Yet another hole in the BIM process.

Around 2012 Autodesk FormIt360 came on the scene. Without hesitation, I downloaded it on my Nvidia tablet because I was looking for a way to model-on-the-go myself by developing Android Apps. From a practical standpoint it was a winning situation.  
Traveling a lot, I found I could save them to the cloud when I had WiFi, then get on a plane and continue. The second “win” came when it was clear to me that all that work wasn’t wasted because it could be transferred directly to a Revit model using massing families. This meant that my efforts in the Revit process were much more accurate depictions of the model, not a comparison between two screens. One step better, I could apply my “real” Revit walls to the face of the massing geometry.

Since those days, FormIt360 has come a long way. Animations, layers, materials and even Dynamo integration. 

So let’s talk about that for a moment. The ability to write code and run a script to help evaluate your model isn’t just a neat trick, it is becoming a requirement. Coding is the new sketching. 

Let me explain. Let’s say you have a zoning ordinance that requires setbacks and has height restrictions. It isn’t always evident to your design team, as we want them to have the freedom to be creative within the boundaries of the site. What if you could create a simple script that turned the model red, or warned your design team in some way, should they go outside those legal parameters?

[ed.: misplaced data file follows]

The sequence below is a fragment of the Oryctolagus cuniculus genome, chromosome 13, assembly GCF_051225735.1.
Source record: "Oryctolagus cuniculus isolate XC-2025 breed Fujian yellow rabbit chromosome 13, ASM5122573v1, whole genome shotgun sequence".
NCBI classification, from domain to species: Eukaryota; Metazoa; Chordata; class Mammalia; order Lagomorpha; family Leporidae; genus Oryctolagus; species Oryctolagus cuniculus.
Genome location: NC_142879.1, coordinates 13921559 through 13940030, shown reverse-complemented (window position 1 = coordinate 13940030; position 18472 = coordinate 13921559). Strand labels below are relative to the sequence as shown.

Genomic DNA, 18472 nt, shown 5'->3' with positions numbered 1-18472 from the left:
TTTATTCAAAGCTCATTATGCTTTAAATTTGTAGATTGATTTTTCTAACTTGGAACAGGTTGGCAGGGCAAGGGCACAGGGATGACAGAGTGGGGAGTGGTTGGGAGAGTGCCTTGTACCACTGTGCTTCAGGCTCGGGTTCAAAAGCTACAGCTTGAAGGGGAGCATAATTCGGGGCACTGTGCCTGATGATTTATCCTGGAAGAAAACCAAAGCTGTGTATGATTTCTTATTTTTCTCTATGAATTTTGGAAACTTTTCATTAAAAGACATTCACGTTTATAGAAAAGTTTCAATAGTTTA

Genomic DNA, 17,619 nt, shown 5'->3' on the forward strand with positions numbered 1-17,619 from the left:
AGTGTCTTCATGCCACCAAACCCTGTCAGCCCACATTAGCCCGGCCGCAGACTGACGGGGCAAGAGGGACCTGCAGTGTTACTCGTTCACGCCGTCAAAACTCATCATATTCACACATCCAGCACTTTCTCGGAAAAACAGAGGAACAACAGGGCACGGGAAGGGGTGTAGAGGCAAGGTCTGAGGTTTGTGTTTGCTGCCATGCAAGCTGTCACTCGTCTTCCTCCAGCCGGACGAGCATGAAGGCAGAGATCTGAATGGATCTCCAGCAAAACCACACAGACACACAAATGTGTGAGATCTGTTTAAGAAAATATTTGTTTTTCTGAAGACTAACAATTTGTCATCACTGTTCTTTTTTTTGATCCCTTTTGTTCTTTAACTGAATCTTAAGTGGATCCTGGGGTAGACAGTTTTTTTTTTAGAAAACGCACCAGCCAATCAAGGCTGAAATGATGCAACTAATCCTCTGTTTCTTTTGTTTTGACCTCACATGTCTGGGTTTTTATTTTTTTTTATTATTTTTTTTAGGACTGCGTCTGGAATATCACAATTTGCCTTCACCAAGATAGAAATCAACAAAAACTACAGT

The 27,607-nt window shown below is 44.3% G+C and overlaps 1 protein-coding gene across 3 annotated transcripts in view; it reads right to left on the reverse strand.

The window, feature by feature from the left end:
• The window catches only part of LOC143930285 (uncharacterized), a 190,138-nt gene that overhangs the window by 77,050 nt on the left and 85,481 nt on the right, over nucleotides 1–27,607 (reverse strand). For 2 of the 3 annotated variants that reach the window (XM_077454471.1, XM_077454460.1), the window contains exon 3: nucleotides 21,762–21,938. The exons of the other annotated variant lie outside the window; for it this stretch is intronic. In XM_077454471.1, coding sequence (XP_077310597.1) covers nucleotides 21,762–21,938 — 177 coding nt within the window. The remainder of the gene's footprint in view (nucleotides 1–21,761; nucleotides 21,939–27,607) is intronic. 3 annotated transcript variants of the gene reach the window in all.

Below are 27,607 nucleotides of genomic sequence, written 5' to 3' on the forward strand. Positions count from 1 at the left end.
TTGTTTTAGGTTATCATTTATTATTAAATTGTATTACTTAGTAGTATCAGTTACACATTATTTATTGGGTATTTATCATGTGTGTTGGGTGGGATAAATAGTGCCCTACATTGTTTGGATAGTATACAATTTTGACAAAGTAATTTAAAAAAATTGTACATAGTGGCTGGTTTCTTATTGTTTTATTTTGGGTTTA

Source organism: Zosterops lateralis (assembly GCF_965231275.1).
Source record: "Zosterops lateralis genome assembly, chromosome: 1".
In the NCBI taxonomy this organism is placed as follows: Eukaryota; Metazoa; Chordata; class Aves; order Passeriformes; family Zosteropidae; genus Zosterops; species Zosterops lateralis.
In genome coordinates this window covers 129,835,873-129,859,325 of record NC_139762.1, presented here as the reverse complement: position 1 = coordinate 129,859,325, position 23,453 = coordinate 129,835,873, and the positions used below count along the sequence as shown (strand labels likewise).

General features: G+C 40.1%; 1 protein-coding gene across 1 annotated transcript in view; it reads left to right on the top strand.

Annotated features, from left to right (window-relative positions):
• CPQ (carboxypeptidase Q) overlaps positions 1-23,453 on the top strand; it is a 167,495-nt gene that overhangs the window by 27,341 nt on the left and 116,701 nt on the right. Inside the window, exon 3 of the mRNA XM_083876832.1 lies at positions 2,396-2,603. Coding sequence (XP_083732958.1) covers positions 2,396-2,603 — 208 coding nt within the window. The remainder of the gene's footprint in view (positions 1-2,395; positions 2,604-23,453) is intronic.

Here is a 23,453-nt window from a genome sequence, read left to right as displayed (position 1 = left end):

Perhaps a script that auto-adjusted a parking garage by typing in simple numbers for Stall Count or Floor-to-Floor height? https://dynamo.autodesk.com/customize-5793c57a1cea5a924f4682fb
Feel free to login and download this Dynamo Studio file to experiment with. Maybe you could be the one to make it even better? That’s the beauty of open-source, take it and make it better.

So where’s the beef? Why would you want to migrate from Sketchup, since you have all of those models in your library? 
Well for starters, FormIt360 has a plugin for Revit that converts *.rfa and also *.skp file types into *.axm files for use in Formit360. Secondly, you’re going to start to see more websites with free content available for download as FormIt360 becomes more popular like this from Turbosquid: http://www.turbosquid.com/Search/Artists/3d-medical-equipment?keyword=axm

In this demonstration I will use the 2017-UR2 version of Dynamo Studio. Do not let the thought of having to learn scripting become overwhelming. We will be tip-toeing around Dynamo’s most basic nodes and publishing them to the cloud using its upload manager to Google Chrome. Plus, you’ve already downloaded the script from the dynamoreach link I posted, right?